Press Release – For immediate release
5 January 2017

Contact: World Uyghur Congress
+49 (0) 89 5432 1999 or [email protected]

Ahead of his official visit to China next week from January 8th – 10th, the World Uyghur Congress would like to call on the French President, Emmanuel Macron, to raise human rights concerns, especially the numerous violations perpetrated against the Uyghur people, with his counterparts in Beijing.

This last year has seen a dramatic deterioration in the human rights situation in East Turkestan, as the Uyghur people in particular have been subjected to increasingly harsh and sweeping restrictions. The Uyghur identity is now under direct threat on account of openly assimilationist policies.

East Turkestan saw an unprecedented crackdown in the region in 2017. Restrictive legislation, ethnic discrimination and pervasive surveillance and security have made life very difficult for the Uyghur people. Draconian restrictions have banned and criminalised even the most quotidian religious practices and new legislation has sought to establish state control over all religious organisations. This year, thousands of Uyghurs have been detained and sent to “re-education” camps for exercising their right to freedom of religion or merely associating with dissidents and human rights activists. Chinese authorities have also used increasingly invasive measures to monitor and track the Uyghur population. It has been widely reported that the Chinese authorities have conducted a massive program to collect the DNA samples and biometric data of the Uyghur people and Chinese dissidents.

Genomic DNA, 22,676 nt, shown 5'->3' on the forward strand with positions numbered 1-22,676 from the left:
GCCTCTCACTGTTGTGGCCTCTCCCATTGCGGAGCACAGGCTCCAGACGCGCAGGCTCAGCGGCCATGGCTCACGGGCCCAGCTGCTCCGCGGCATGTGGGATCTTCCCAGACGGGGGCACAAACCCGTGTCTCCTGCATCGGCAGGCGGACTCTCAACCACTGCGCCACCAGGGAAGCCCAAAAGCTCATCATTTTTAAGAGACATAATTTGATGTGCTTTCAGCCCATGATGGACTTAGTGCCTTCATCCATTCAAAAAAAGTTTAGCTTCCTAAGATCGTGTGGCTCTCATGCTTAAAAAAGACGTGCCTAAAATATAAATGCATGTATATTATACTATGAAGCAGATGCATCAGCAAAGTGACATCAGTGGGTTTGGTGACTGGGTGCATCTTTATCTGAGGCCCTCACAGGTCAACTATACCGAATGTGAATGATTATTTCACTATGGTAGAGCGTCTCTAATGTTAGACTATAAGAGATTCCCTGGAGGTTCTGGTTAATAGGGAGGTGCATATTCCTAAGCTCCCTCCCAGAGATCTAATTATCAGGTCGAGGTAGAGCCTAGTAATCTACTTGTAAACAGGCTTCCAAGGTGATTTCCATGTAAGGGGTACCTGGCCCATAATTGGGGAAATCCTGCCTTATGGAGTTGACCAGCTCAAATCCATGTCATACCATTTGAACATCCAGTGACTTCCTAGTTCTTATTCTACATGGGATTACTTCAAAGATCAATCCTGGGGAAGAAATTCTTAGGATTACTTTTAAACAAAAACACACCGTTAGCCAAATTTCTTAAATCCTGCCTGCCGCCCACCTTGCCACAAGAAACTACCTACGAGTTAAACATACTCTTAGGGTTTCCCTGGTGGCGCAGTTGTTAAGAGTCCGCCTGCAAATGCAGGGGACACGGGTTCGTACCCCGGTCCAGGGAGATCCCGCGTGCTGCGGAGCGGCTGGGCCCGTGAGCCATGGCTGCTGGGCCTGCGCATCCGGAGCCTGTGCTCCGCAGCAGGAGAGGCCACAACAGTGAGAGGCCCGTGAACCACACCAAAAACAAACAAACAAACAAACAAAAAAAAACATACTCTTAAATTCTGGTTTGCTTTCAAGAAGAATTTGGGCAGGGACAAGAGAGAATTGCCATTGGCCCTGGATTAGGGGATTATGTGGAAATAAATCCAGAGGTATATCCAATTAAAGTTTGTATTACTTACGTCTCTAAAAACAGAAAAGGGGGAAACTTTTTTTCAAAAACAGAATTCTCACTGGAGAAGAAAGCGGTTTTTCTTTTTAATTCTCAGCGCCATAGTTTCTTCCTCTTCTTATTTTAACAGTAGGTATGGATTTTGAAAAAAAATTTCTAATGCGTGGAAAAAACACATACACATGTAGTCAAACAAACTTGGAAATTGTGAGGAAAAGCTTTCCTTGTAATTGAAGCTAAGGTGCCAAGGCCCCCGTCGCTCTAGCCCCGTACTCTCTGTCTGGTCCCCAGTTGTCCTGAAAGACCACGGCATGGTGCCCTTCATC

In 2017, we also witnessed the extensive targeting of human rights defenders and Chinese dissidents. Over 30 relatives of Uyghur activist Rebiya Kadeer were arrested by Chinese police, only due to their association with her. Internationally recognized Uyghur professor Ilham Tohti, who was sentenced to life in prison for writing about the situation of the Uyghur people, remains imprisoned with little access to his family. Despite being nominated for the Sakharov prize in 2016, his situation has not improved and will likely get worse if countries like France do not continue to raise his case.

We have reached a real threshold in terms of China’s approach to difference. Each week new policies serve to further constrain and control Uyghurs through schools, the workplace, the mosque and extending into the home. Unless this is immediately acknowledged and substantively addressed, we fear that the future of Uyghurs as a distinct people will be tenuous.

It is the duty of the international community to respectfully call out those states that fail to live up to international human rights norms. France continues to stand as a pillar of democracy and respect for human rights in Europe and should ensure that those values continue to be reflected in its foreign relations. The Uyghur people look to President Macron to publicly raise these serious human rights concerns, so they are not forced to suffer in silence.